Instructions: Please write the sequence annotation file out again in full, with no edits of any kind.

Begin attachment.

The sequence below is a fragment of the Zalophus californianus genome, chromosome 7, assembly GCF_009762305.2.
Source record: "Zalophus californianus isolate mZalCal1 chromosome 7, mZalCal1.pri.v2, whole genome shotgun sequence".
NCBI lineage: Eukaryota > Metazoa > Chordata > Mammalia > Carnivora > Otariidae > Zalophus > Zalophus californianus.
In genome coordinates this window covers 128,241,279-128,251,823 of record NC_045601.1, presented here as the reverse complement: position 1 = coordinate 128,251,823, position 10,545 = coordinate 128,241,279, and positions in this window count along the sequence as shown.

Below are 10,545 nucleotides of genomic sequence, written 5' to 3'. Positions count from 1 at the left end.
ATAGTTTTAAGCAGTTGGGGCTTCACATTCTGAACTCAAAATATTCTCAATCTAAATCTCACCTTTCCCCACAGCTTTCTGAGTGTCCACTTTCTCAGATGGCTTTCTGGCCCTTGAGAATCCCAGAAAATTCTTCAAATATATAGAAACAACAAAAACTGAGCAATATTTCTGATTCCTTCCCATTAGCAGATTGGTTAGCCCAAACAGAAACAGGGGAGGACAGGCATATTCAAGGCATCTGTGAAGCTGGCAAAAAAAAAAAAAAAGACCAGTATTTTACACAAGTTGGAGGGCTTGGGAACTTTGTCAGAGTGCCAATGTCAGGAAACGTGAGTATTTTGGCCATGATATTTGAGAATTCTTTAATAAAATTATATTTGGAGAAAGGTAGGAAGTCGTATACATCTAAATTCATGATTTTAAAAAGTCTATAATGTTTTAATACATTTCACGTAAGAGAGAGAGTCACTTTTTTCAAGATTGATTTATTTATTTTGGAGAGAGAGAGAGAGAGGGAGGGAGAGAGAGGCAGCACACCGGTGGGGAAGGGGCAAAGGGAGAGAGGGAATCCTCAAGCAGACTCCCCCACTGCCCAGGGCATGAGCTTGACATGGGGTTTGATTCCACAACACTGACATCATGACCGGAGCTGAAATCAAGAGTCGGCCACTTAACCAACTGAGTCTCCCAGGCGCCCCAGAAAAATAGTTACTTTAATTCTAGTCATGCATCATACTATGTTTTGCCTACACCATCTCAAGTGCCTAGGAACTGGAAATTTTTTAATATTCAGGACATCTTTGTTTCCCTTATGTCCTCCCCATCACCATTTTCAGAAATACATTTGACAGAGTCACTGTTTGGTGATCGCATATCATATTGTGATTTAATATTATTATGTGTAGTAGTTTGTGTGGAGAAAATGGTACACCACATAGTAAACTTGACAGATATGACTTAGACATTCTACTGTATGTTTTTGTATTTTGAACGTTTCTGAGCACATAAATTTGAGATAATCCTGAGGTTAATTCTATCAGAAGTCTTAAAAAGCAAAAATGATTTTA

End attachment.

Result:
The sequence below is a fragment of the Zalophus californianus genome, chromosome 7, assembly GCF_009762305.2.
Source record: "Zalophus californianus isolate mZalCal1 chromosome 7, mZalCal1.pri.v2, whole genome shotgun sequence".
NCBI lineage: Eukaryota > Metazoa > Chordata > Mammalia > Carnivora > Otariidae > Zalophus > Zalophus californianus.
In genome coordinates this window covers 128,241,279-128,251,823 of record NC_045601.1, presented here as the reverse complement: position 1 = coordinate 128,251,823, position 10,545 = coordinate 128,241,279, and positions in this window count along the sequence as shown.

Below are 10,545 nucleotides of genomic sequence, written 5' to 3'. Positions count from 1 at the left end.
ATAGTTTTAAGCAGTTGGGGCTTCACATTCTGAACTCAAAATATTCTCAATCTAAATCTCACCTTTCCCCACAGCTTTCTGAGTGTCCACTTTCTCAGATGGCTTTCTGGCCCTTGAGAATCCCAGAAAATTCTTCAAATATATAGAAACAACAAAAACTGAGCAATATTTCTGATTCCTTCCCATTAGCAGATTGGTTAGCCCAAACAGAAACAGGGGAGGACAGGCATATTCAAGGCATCTGTGAAGCTGGCAAAAAAAAAAAAAAAGACCAGTATTTTACACAAGTTGGAGGGCTTGGGAACTTTGTCAGAGTGCCAATGTCAGGAAACGTGAGTATTTTGGCCATGATATTTGAGAATTCTTTAATAAAATTATATTTGGAGAAAGGTAGGAAGTCGTATACATCTAAATTCATGATTTTAAAAAGTCTATAATGTTTTAATACATTTCACGTAAGAGAGAGAGTCACTTTTTTCAAGATTGATTTATTTATTTTGGAGAGAGAGAGAGAGAGGGAGGGAGAGAGAGGCAGCACACCGGTGGGGAAGGGGCAAAGGGAGAGAGGGAATCCTCAAGCAGACTCCCCCACTGCCCAGGGCATGAGCTTGACATGGGGTTTGATTCCACAACACTGACATCATGACCGGAGCTGAAATCAAGAGTCGGCCACTTAACCAACTGAGTCTCCCAGGCGCCCCAGAAAAATAGTTACTTTAATTCTAGTCATGCATCATACTATGTTTTGCCTACACCATCTCAAGTGCCTAGGAACTGGAAATTTTTTAATATTCAGGACATCTTTGTTTCCCTTATGTCCTCCCCATCACCATTTTCAGAAATACATTTGACAGAGTCACTGTTTGGTGATCGCATATCATATTGTGATTTAATATTATTATGTGTAGTAGTTTGTGTGGAGAAAATGGTACACCACATAGTAAACTTGACAGATATGACTTAGACATTCTACTGTATGTTTTTGTATTTTGAACGTTTCTGAGCACATAAATTTGAGATAATCCTGAGGTTAATTCTATCAGAAGTCTTAAAAAGCAAAAATGATTTTA